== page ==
The problem with SUVs… Okay, one of the problems with SUVs is that they tend to be quite boring. Some are fun to drive, but never as fun as a real car, while others just know some interior tricks that make life a little more bearable. The Nissan Juke radiated a rare dose of style, but unfortunately had little to offer in terms of content. If he had been human, he would be one of those people who wears a motorcycle jacket without owning a motorcycle.
But this wasn’t always the plan
When Nissan’s earlier designers sketched out their feverish dreams of a glorious future, they came up with the Nissan Judo, which appeared at the 1987 Tokyo Motor Show. Apparently no one had told Nissan that judo means ‘the soft road’, because this car had hit the market mercilessly.
Nissan simply described its creation as ‘an all-terrain vehicle with luggage space’ – very refreshing, given that marketers these days just don’t promise you that an electric city car is a cure for cancer. There was so much going on with this SUV/pickup/roadster/coupé that there had to be something that appealed to you. The lovely telephone wheels, for example, or those headlights with a little Alpine A110 and a dash of Ford RS200. This is probably also where Pixar got their inspiration for the aliens inar Toy Story.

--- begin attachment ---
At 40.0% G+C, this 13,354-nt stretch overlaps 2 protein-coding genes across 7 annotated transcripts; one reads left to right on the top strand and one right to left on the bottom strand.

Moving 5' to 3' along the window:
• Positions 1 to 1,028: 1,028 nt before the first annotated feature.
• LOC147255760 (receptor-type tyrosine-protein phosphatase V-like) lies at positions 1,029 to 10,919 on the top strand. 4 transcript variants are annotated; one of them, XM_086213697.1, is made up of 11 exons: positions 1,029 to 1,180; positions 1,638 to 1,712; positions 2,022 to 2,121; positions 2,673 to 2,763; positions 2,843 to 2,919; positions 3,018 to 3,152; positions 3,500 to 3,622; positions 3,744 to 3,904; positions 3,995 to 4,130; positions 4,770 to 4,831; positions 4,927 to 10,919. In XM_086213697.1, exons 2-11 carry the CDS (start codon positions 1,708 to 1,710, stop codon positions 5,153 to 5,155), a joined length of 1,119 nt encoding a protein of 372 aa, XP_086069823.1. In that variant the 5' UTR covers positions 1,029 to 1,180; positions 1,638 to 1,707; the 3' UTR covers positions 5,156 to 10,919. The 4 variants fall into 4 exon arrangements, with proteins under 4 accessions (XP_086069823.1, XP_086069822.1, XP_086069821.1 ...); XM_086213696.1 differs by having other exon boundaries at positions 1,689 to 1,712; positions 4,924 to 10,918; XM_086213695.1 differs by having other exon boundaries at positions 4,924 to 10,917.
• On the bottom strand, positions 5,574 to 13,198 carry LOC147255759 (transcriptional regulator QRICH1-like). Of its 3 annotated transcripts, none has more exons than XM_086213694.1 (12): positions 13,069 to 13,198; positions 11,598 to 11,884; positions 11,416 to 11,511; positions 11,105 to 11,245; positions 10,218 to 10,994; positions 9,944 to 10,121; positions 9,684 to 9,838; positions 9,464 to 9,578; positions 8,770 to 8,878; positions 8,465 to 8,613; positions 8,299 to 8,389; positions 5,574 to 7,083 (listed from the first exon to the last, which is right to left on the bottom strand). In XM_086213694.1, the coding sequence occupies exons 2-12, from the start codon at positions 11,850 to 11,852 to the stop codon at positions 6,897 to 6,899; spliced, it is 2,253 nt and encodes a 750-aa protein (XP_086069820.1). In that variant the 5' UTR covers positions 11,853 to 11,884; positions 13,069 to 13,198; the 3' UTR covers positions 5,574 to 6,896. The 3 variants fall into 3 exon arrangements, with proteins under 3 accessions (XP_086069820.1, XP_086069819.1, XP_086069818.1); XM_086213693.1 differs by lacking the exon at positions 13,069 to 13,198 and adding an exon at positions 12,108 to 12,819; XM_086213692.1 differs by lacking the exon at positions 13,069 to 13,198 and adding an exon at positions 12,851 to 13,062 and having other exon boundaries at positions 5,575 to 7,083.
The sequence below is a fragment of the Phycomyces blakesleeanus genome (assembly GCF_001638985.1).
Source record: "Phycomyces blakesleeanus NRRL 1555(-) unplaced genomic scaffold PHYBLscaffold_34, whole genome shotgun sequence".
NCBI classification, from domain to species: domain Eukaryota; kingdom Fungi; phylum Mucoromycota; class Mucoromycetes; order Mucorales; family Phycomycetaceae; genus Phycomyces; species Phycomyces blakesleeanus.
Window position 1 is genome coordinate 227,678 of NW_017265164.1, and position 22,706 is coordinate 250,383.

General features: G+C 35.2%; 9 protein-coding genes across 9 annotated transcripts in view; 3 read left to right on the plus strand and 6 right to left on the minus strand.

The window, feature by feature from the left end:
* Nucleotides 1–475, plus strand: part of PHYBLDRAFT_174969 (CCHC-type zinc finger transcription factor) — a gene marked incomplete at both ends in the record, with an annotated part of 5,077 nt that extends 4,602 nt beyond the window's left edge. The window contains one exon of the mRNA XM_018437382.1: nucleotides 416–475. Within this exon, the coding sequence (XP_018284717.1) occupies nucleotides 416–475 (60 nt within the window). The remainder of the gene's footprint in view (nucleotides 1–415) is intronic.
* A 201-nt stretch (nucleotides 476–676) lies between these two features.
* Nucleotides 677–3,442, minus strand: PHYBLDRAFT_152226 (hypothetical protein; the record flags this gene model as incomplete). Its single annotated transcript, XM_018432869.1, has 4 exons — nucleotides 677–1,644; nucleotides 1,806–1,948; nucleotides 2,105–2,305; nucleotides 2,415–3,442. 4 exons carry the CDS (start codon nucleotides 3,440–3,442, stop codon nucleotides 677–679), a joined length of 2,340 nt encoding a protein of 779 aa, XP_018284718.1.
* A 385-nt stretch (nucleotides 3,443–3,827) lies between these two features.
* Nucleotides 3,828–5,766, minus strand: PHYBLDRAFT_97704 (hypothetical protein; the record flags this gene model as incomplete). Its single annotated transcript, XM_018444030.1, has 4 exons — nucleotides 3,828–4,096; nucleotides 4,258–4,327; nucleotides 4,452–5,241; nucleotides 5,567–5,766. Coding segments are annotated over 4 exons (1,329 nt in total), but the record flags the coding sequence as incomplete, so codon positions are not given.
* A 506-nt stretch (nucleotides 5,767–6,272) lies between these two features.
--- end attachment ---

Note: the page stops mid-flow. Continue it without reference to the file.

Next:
The roof of the Nissan Judo can open
Best of all was the wacky hardtop, which slid back for a vast open world of fun. Yes, this is the car the Skoda Felicia Fun would have loved to be. The luggage compartment was also exciting, with side-opening flaps and a spare wheel that swung out of the rear bumper. It even had a winch hidden inside. The Judo was certainly not a poseur for the supermarket parking lot.
The interior of the Nissan Judo is one big mass of gray plastic, just like most cars of the era. It’s minimalistic, except for the radio and ventilation controls in a square slab in the middle of the dashboard. The one-piece corduroy chairs make us happy. What a wonderful place to be, with your roof back and the sun on your bare crown.
Specifications Nissan Judo
The Nissan Judo had the 2.0-litre turbo four-cylinder from the Cedric and Gloria – that sounds like an award-winning ballroom dance couple from the 1980s, but they’re just two sedans Nissan made back then. 210 hp and 265 Nm were sent to all four wheels via a five-speed manual transmission. The Judo delivered what its styling promised.
If it was sold through well-known shopping websites, there would be a row of links underneath. “People who viewed this car also bought: Suzuki X-90, Toyota RAV4, Land Rover Freelander 3-door.” But those bad boys didn’t come on the market until 1994, and Nissan’s own Juke, after all, a kind of successor to the intended throne of this Judo, even made its entrance in 2010. The original could have been a real pioneer, but instead That left us with its shiny, underachieving millennial cousin.